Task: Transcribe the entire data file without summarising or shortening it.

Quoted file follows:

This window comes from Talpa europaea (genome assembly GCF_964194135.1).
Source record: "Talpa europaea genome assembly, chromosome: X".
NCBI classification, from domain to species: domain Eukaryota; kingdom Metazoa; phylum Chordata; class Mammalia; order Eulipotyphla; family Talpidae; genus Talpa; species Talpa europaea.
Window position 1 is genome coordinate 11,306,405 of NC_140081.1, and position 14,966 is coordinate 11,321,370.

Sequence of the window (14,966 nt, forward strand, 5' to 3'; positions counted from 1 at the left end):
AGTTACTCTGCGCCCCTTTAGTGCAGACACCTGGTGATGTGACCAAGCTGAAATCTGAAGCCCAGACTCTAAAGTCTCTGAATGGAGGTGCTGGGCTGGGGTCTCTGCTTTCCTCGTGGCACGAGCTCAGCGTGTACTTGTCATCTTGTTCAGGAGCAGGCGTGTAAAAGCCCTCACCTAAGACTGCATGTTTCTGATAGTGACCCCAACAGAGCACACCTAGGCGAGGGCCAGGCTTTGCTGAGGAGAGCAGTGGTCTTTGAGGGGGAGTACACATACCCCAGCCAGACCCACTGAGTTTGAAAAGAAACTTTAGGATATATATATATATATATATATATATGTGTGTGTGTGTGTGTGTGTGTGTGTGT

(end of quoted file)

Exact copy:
This window comes from Talpa europaea (genome assembly GCF_964194135.1).
Source record: "Talpa europaea genome assembly, chromosome: X".
NCBI classification, from domain to species: domain Eukaryota; kingdom Metazoa; phylum Chordata; class Mammalia; order Eulipotyphla; family Talpidae; genus Talpa; species Talpa europaea.
Window position 1 is genome coordinate 11,306,405 of NC_140081.1, and position 14,966 is coordinate 11,321,370.

Sequence of the window (14,966 nt, forward strand, 5' to 3'; positions counted from 1 at the left end):
AGTTACTCTGCGCCCCTTTAGTGCAGACACCTGGTGATGTGACCAAGCTGAAATCTGAAGCCCAGACTCTAAAGTCTCTGAATGGAGGTGCTGGGCTGGGGTCTCTGCTTTCCTCGTGGCACGAGCTCAGCGTGTACTTGTCATCTTGTTCAGGAGCAGGCGTGTAAAAGCCCTCACCTAAGACTGCATGTTTCTGATAGTGACCCCAACAGAGCACACCTAGGCGAGGGCCAGGCTTTGCTGAGGAGAGCAGTGGTCTTTGAGGGGGAGTACACATACCCCAGCCAGACCCACTGAGTTTGAAAAGAAACTTTAGGATATATATATATATATATATATATATGTGTGTGTGTGTGTGTGTGTGTGTGTGT